A 7,000km journey in search of an ancestor’s final resting place ended in a derelict Nainital cemetery overrun by undergrowth for Susie Gilbert of Britain. But her visit to a cemetery in Uttarakhand’s lake town opened a window of hope for British-era burial sites.
Gilbert shared pictures and her experience through a Facebook group, Nainital Nostalgia, which highlighted the neglected cemeteries. She was disappointed and quite naturally so because graves help establish an emotional bond with long-lost loved ones.
“This is the Christian Cemetery on The Bhowali Road out of Nainital. I came here in 2011 looking for my Great Great Grandmother’s grave. (Emily Eliza Lewis). She died in 1897. I searched to no avail with my son (but amazingly found the grave later at the cemetery on The Kaladunghi Road) ... this is an extract from my diary,” she posted.
The pictures and posts led Shikha Chaki, another member of the Facebook group, to approach a UK-based non-profit, the British Association for Cemeteries in South Asia (BACSA).
BACSA honorary secretary Peter Boon responded and the organization has now offered help to restore the British burial grounds in Nainital and shown similar interest in the Camel’s Back cemetery of Mussoorie.
According to British Library records, five cemeteries existed in Nainital, a Raj-era summer retreat. British soldiers, officials and members from the Christian community were buried there.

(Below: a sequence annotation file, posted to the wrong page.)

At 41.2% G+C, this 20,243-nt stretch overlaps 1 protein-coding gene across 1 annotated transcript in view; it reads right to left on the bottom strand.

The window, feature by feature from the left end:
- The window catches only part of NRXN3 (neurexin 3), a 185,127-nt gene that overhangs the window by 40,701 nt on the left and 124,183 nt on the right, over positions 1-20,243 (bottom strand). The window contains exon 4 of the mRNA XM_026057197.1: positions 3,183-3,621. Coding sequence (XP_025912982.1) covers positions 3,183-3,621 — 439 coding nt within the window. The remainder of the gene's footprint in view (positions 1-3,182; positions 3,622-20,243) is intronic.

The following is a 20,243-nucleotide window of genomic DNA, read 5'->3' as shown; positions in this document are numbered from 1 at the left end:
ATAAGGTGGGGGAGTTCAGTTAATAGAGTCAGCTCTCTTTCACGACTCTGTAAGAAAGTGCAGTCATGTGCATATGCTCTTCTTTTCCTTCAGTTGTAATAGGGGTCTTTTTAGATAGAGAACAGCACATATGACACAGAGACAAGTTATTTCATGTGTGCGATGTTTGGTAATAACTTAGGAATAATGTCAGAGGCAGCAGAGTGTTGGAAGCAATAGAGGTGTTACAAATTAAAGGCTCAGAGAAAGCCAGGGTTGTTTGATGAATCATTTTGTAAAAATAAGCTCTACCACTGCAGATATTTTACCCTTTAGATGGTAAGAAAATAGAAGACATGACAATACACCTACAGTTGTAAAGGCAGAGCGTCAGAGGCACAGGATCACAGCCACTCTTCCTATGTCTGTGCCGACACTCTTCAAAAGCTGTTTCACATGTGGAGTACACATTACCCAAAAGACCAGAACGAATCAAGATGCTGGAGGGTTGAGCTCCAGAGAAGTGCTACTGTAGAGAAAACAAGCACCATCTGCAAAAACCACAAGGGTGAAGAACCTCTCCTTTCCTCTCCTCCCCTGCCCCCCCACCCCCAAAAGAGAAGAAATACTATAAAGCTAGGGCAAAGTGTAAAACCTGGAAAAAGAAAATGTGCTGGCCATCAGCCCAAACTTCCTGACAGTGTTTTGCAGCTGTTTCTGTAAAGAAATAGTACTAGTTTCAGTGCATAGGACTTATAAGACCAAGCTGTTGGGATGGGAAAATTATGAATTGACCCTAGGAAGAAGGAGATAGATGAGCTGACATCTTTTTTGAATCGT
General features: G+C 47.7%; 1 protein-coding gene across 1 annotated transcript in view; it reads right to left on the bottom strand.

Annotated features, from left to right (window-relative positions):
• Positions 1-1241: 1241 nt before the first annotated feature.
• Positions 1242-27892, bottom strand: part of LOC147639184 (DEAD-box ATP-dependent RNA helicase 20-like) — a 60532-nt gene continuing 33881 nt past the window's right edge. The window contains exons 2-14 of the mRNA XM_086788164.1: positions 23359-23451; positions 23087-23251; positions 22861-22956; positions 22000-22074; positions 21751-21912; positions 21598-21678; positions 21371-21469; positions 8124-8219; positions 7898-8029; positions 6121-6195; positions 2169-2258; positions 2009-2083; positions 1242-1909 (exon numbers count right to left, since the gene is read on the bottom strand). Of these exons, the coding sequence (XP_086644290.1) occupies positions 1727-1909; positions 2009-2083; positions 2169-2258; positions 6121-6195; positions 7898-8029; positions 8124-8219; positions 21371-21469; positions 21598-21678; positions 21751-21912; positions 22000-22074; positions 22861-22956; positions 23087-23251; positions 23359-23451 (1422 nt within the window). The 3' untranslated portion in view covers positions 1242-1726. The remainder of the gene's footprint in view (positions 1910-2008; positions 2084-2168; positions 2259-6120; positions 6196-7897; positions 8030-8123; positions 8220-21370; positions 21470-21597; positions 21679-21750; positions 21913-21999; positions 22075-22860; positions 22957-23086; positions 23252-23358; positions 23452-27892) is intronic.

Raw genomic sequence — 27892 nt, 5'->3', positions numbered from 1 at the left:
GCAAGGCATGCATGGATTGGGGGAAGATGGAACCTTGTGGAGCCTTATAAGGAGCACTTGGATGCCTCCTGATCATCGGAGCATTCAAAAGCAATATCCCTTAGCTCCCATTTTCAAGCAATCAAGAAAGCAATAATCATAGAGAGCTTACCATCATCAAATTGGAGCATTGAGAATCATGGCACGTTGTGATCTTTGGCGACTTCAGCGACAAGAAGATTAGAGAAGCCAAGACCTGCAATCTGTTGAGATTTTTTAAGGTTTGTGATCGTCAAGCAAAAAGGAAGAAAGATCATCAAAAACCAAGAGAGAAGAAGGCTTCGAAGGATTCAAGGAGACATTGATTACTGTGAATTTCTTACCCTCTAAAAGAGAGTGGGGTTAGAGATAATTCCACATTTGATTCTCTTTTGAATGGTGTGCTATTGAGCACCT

At present, only two graveyards exist — one along Kaladhungi Road and another at Pines, which was meant for British soldiers but lost its exclusivity after Independence. Squatters have taken over a couple of cemeteries at Anyarpata and Sukhatal while a landslide buried the one at Baliyanala.
“The growing local interest in the heritage of the old European cemeteries in India is a welcome development. BACSA is ready to support committed groups and communities wishing to conserve their historic sites worthy of preservation,” Boon told Hindustan Times via email.
He said the organization is already supporting the conservation of the Scottish Cemetery in Kolkata, the Nishatganj Cemetery in Lucknow and the Skinner graves at St James’s Church in Delhi.
According to BACSA, nearly two million people of European-origin lie buried in the Indian subcontinent.
The effort could compliment the state tourism department’s plan to promote tourism around noteworthy British-era personalities who lived, died and lay buried in the hill state.
“But details of the plan are still being worked out,” said AK Dwivedi, additional director (tourism).